A crude oil spill from a northern Alberta pipeline has so far cost the pipeline's owner $11 million in cleanup costs.

"It's a pretty straightforward process, but it's laborious and painstaking," said Stephen Bart, vice-president of crude oil operations for Plains Midstream Canada, during a media tour of the site on Thursday. 

The company has cleaned up about 30 per cent of the oil that spilled from the 44-year-old Rainbow pipeline about 100 kilometres northeast of Peace River.

About 150 workers per shift are working to clean up oil that spilled into a pond and along the pipeline's right-of-way. They are skimming and vacuuming oil off the pond and removing oily vegetation by hand.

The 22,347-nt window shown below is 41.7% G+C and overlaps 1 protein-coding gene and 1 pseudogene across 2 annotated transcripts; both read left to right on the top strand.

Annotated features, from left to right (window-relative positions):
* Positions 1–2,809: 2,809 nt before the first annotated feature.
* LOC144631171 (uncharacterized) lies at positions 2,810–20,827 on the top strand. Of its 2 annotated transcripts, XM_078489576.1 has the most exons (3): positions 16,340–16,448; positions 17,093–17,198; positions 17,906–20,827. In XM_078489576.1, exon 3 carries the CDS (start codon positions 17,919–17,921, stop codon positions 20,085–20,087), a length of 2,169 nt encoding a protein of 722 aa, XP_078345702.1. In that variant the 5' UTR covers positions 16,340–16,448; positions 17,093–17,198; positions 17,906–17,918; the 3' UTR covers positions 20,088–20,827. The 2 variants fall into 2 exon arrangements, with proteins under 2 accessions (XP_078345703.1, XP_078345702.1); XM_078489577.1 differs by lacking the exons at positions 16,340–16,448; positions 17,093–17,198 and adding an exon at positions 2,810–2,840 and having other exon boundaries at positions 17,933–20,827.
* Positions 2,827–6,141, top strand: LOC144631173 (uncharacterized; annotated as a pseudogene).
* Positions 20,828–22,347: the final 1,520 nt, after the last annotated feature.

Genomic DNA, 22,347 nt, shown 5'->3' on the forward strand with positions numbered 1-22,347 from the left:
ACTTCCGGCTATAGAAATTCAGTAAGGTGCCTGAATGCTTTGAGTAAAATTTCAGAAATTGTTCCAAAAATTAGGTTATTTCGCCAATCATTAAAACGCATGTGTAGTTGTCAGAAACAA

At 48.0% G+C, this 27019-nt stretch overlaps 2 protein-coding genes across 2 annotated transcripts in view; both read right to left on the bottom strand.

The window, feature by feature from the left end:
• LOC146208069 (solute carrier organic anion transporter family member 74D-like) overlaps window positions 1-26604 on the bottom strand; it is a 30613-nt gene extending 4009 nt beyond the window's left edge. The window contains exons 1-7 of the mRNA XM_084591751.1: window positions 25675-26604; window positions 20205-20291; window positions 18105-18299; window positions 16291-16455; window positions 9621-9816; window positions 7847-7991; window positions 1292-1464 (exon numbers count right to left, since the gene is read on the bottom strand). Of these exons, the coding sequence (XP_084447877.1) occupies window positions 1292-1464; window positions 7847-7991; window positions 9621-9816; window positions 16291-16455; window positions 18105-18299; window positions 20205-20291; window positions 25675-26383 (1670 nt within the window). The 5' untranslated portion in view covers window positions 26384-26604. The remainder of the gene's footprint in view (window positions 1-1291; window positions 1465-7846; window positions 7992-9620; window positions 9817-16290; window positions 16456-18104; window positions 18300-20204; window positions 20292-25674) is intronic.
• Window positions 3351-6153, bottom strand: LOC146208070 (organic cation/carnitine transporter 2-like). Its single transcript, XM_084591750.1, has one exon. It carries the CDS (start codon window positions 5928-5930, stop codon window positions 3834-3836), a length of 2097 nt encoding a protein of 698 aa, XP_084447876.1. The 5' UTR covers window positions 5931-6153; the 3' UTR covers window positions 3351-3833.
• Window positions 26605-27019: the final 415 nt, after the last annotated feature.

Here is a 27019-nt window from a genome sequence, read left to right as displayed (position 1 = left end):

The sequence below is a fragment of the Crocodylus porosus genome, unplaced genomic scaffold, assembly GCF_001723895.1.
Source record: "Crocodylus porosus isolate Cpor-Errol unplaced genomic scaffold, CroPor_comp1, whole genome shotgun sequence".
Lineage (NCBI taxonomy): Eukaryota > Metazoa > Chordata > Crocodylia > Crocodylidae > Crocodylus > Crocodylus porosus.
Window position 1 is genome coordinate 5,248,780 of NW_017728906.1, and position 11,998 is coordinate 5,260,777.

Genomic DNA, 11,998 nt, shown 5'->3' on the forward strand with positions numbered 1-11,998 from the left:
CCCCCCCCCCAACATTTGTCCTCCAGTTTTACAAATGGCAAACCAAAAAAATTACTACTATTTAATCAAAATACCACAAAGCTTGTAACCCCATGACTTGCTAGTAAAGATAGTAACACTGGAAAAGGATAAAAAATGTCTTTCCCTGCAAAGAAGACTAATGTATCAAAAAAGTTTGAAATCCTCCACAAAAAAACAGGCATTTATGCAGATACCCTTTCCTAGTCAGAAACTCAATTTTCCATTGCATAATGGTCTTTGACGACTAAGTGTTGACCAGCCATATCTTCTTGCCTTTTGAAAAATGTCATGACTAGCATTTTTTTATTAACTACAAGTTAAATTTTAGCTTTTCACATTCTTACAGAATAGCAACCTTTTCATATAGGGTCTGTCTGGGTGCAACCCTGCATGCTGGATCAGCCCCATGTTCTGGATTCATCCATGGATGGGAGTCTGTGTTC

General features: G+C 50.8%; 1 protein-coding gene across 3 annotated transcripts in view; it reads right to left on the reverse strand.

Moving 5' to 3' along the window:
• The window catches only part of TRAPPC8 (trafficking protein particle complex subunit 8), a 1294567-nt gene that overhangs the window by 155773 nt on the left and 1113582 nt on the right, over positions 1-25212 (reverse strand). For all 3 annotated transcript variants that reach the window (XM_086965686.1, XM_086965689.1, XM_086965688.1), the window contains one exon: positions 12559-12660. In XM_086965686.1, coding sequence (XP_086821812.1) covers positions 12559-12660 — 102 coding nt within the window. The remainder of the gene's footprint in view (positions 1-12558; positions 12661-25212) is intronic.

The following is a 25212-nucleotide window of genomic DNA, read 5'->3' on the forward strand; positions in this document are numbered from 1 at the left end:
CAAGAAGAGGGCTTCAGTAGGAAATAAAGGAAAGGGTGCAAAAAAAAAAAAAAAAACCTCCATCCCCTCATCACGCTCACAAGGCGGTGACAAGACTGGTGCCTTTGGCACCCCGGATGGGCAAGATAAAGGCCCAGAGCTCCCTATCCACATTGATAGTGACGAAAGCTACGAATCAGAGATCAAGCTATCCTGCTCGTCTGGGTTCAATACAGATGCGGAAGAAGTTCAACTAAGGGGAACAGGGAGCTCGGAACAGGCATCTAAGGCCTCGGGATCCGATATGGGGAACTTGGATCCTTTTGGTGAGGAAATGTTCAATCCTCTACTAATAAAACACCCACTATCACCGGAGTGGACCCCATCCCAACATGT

The leak, which was discovered April 29, spilled about 28,000 barrels or 4.5 million litres of crude oil.

"We have the maximum number of people deployed and we'll continue with the maximum number of people deployed to see that it is cleaned up as quickly as possible," Bart said.

The company is using a number of deterrents to keep waterfowl off the pond including scarecrows and audio of the cries of birds of prey. About three kilometres of fencing surrounds the site.

The company is also doing 24-hour foot patrols to make sure wildlife is kept away from the area.